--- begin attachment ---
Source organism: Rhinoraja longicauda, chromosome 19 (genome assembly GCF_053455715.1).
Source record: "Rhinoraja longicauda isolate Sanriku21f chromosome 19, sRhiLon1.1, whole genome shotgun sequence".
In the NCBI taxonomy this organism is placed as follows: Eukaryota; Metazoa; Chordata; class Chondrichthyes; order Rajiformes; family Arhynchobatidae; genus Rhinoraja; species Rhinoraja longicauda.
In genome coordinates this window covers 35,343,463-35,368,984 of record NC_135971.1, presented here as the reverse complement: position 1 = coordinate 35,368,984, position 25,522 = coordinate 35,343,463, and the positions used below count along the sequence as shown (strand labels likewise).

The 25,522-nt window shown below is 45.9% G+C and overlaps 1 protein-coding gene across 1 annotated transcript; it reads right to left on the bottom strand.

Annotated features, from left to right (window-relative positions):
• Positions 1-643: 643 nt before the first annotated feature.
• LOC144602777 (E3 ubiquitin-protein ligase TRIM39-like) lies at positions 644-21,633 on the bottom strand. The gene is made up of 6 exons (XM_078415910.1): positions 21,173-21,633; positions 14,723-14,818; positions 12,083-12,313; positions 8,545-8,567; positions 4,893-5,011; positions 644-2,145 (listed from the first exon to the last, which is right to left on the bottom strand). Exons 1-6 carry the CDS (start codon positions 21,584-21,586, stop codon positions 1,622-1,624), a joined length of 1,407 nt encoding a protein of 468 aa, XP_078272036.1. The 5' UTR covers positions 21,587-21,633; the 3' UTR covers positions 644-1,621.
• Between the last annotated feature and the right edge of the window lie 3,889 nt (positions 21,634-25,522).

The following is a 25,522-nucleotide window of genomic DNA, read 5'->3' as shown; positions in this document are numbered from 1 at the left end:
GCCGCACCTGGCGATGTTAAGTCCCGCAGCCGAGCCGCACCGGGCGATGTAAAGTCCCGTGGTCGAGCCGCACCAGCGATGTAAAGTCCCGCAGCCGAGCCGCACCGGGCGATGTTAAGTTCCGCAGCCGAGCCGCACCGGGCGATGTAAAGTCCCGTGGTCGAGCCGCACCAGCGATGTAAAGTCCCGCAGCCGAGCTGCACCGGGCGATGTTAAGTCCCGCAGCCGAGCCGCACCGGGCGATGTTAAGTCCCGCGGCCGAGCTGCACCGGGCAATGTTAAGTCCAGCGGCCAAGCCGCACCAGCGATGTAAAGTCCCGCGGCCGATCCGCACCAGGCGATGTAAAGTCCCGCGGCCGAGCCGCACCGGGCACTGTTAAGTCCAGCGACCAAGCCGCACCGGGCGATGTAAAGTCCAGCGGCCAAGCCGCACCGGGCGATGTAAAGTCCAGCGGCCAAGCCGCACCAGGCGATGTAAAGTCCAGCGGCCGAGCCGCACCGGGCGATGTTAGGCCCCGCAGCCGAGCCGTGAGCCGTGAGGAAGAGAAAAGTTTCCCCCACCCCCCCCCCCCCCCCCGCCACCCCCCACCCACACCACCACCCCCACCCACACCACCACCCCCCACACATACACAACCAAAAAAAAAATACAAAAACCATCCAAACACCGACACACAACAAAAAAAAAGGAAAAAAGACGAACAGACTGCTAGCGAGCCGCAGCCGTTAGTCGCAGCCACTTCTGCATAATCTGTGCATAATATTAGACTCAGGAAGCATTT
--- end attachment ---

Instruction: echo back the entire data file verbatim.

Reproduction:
Source organism: Rhinoraja longicauda, chromosome 19 (genome assembly GCF_053455715.1).
Source record: "Rhinoraja longicauda isolate Sanriku21f chromosome 19, sRhiLon1.1, whole genome shotgun sequence".
In the NCBI taxonomy this organism is placed as follows: Eukaryota; Metazoa; Chordata; class Chondrichthyes; order Rajiformes; family Arhynchobatidae; genus Rhinoraja; species Rhinoraja longicauda.
In genome coordinates this window covers 35,343,463-35,368,984 of record NC_135971.1, presented here as the reverse complement: position 1 = coordinate 35,368,984, position 25,522 = coordinate 35,343,463, and the positions used below count along the sequence as shown (strand labels likewise).

The 25,522-nt window shown below is 45.9% G+C and overlaps 1 protein-coding gene across 1 annotated transcript; it reads right to left on the bottom strand.

Annotated features, from left to right (window-relative positions):
• Positions 1-643: 643 nt before the first annotated feature.
• LOC144602777 (E3 ubiquitin-protein ligase TRIM39-like) lies at positions 644-21,633 on the bottom strand. The gene is made up of 6 exons (XM_078415910.1): positions 21,173-21,633; positions 14,723-14,818; positions 12,083-12,313; positions 8,545-8,567; positions 4,893-5,011; positions 644-2,145 (listed from the first exon to the last, which is right to left on the bottom strand). Exons 1-6 carry the CDS (start codon positions 21,584-21,586, stop codon positions 1,622-1,624), a joined length of 1,407 nt encoding a protein of 468 aa, XP_078272036.1. The 5' UTR covers positions 21,587-21,633; the 3' UTR covers positions 644-1,621.
• Between the last annotated feature and the right edge of the window lie 3,889 nt (positions 21,634-25,522).

The following is a 25,522-nucleotide window of genomic DNA, read 5'->3' as shown; positions in this document are numbered from 1 at the left end:
GCCGCACCTGGCGATGTTAAGTCCCGCAGCCGAGCCGCACCGGGCGATGTAAAGTCCCGTGGTCGAGCCGCACCAGCGATGTAAAGTCCCGCAGCCGAGCCGCACCGGGCGATGTTAAGTTCCGCAGCCGAGCCGCACCGGGCGATGTAAAGTCCCGTGGTCGAGCCGCACCAGCGATGTAAAGTCCCGCAGCCGAGCTGCACCGGGCGATGTTAAGTCCCGCAGCCGAGCCGCACCGGGCGATGTTAAGTCCCGCGGCCGAGCTGCACCGGGCAATGTTAAGTCCAGCGGCCAAGCCGCACCAGCGATGTAAAGTCCCGCGGCCGATCCGCACCAGGCGATGTAAAGTCCCGCGGCCGAGCCGCACCGGGCACTGTTAAGTCCAGCGACCAAGCCGCACCGGGCGATGTAAAGTCCAGCGGCCAAGCCGCACCGGGCGATGTAAAGTCCAGCGGCCAAGCCGCACCAGGCGATGTAAAGTCCAGCGGCCGAGCCGCACCGGGCGATGTTAGGCCCCGCAGCCGAGCCGTGAGCCGTGAGGAAGAGAAAAGTTTCCCCCACCCCCCCCCCCCCCCCCGCCACCCCCCACCCACACCACCACCCCCACCCACACCACCACCCCCCACACATACACAACCAAAAAAAAAATACAAAAACCATCCAAACACCGACACACAACAAAAAAAAAGGAAAAAAGACGAACAGACTGCTAGCGAGCCGCAGCCGTTAGTCGCAGCCACTTCTGCATAATCTGTGCATAATATTAGACTCAGGAAGCATTT